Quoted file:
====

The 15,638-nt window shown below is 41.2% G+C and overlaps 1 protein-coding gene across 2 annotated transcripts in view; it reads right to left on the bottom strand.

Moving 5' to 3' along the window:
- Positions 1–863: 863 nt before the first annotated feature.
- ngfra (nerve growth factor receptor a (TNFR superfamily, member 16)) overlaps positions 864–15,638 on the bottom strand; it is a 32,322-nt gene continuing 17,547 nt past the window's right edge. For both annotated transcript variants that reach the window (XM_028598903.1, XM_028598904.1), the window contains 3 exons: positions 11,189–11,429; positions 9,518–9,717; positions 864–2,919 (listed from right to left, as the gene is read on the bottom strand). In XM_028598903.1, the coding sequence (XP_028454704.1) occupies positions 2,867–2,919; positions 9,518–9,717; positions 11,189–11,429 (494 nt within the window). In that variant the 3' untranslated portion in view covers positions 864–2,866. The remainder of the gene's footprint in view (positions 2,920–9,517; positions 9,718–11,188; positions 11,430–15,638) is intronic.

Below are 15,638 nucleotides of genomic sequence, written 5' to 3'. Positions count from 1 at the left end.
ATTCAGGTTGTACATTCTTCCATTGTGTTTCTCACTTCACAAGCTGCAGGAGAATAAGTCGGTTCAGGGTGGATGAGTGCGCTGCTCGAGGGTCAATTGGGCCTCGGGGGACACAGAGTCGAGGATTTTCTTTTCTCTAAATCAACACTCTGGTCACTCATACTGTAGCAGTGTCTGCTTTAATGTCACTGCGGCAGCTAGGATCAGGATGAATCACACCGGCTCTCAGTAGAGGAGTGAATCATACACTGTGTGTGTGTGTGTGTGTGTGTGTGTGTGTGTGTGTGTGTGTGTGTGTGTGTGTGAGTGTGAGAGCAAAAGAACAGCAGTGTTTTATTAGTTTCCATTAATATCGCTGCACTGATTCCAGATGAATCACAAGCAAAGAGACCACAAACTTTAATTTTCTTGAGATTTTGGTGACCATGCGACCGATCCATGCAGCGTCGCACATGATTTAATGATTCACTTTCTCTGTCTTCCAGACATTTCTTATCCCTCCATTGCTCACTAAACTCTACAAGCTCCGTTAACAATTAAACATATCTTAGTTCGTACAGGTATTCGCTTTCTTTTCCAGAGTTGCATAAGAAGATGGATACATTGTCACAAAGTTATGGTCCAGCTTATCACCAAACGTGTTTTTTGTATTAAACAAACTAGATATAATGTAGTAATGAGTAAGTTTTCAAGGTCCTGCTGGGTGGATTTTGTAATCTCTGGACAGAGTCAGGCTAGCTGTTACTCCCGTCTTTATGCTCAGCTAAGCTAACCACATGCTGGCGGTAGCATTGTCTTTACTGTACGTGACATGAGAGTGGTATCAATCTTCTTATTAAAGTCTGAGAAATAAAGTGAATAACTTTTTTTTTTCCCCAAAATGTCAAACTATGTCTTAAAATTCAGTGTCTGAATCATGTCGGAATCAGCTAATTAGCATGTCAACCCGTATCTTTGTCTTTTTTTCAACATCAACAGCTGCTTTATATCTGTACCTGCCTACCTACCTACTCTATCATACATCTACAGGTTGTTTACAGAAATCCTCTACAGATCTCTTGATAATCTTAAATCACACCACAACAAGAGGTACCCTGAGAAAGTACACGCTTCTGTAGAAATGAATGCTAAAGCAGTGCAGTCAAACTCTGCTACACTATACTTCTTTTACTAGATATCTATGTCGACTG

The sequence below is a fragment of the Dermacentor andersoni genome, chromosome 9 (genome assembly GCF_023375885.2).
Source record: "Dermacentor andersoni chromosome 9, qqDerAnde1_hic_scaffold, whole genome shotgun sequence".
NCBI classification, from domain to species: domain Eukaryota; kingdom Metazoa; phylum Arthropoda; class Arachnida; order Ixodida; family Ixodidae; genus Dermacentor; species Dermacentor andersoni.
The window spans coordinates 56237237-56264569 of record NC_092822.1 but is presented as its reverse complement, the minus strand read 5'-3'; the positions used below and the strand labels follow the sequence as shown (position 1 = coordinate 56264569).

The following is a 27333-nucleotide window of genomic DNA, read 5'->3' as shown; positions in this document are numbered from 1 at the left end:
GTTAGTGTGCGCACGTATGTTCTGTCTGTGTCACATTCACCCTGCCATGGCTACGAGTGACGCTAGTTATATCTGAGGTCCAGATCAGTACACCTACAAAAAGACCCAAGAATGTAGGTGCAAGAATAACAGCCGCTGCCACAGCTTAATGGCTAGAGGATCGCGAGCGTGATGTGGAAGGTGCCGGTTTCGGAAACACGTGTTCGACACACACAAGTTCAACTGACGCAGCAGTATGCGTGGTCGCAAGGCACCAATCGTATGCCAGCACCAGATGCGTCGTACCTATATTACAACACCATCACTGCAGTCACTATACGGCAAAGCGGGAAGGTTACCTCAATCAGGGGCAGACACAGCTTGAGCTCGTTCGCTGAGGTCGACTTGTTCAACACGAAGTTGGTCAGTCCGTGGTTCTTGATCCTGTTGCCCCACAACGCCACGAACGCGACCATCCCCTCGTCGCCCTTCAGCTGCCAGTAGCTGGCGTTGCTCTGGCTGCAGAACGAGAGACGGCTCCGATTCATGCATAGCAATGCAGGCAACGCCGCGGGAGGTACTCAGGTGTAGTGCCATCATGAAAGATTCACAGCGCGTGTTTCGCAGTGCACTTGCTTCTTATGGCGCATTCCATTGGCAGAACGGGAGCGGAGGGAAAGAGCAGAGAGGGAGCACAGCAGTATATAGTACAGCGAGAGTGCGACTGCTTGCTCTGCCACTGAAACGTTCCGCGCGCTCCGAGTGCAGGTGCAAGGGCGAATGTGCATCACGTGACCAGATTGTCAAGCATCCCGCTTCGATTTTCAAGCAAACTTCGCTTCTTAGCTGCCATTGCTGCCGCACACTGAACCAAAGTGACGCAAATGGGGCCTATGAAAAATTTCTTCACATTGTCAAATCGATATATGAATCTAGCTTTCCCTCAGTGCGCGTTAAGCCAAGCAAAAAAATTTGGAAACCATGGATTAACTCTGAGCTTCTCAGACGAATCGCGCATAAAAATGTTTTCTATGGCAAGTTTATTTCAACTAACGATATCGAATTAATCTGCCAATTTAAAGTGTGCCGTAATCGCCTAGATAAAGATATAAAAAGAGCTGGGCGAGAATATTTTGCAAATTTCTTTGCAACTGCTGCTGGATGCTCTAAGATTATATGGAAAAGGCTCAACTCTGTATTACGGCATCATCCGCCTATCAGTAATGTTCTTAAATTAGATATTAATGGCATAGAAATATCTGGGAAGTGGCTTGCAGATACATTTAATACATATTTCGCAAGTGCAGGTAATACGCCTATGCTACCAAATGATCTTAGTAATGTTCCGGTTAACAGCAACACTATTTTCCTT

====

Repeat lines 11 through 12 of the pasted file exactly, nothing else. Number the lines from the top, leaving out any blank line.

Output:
The following is a 27333-nucleotide window of genomic DNA, read 5'->3' as shown; positions in this document are numbered from 1 at the left end:
GTTAGTGTGCGCACGTATGTTCTGTCTGTGTCACATTCACCCTGCCATGGCTACGAGTGACGCTAGTTATATCTGAGGTCCAGATCAGTACACCTACAAAAAGACCCAAGAATGTAGGTGCAAGAATAACAGCCGCTGCCACAGCTTAATGGCTAGAGGATCGCGAGCGTGATGTGGAAGGTGCCGGTTTCGGAAACACGTGTTCGACACACACAAGTTCAACTGACGCAGCAGTATGCGTGGTCGCAAGGCACCAATCGTATGCCAGCACCAGATGCGTCGTACCTATATTACAACACCATCACTGCAGTCACTATACGGCAAAGCGGGAAGGTTACCTCAATCAGGGGCAGACACAGCTTGAGCTCGTTCGCTGAGGTCGACTTGTTCAACACGAAGTTGGTCAGTCCGTGGTTCTTGATCCTGTTGCCCCACAACGCCACGAACGCGACCATCCCCTCGTCGCCCTTCAGCTGCCAGTAGCTGGCGTTGCTCTGGCTGCAGAACGAGAGACGGCTCCGATTCATGCATAGCAATGCAGGCAACGCCGCGGGAGGTACTCAGGTGTAGTGCCATCATGAAAGATTCACAGCGCGTGTTTCGCAGTGCACTTGCTTCTTATGGCGCATTCCATTGGCAGAACGGGAGCGGAGGGAAAGAGCAGAGAGGGAGCACAGCAGTATATAGTACAGCGAGAGTGCGACTGCTTGCTCTGCCACTGAAACGTTCCGCGCGCTCCGAGTGCAGGTGCAAGGGCGAATGTGCATCACGTGACCAGATTGTCAAGCATCCCGCTTCGATTTTCAAGCAAACTTCGCTTCTTAGCTGCCATTGCTGCCGCACACTGAACCAAAGTGACGCAAATGGGGCCTATGAAAAATTTCTTCACATTGTCAAATCGATATATGAATCTAGCTTTCCCTCAGTGCGCGTTAAGCCAAGCAAAAAAATTTGGAAACCATGGATTAACTCTGAGCTTCTCAGACGAATCGCGCATAAAAATGTTTTCTATGGCAAGTTTATTTCAACTAACGATATCGAATTAATCTGCCAATTTAAAGTGTGCCGTAATCGCCTAGATAAAGATATAAAAAGAGCTGGGCGAGAATATTTTGCAAATTTCTTTGCAACTGCTGCTGGATGCTCTAAGATTATATGGAAAAGGCTCAACTCTGTATTACGGCATCATCCGCCTATCAGTAATGTTCTTAAATTAGATATTAATGGCATAGAAATATCTGGGAAGTGGCTTGCAGATACATTTAATACATATTTCGCAAGTGCAGGTAATACGCCTATGCTACCAAATGATCTTAGTAATGTTCCGGTTAACAGCAACACTATTTTCCTT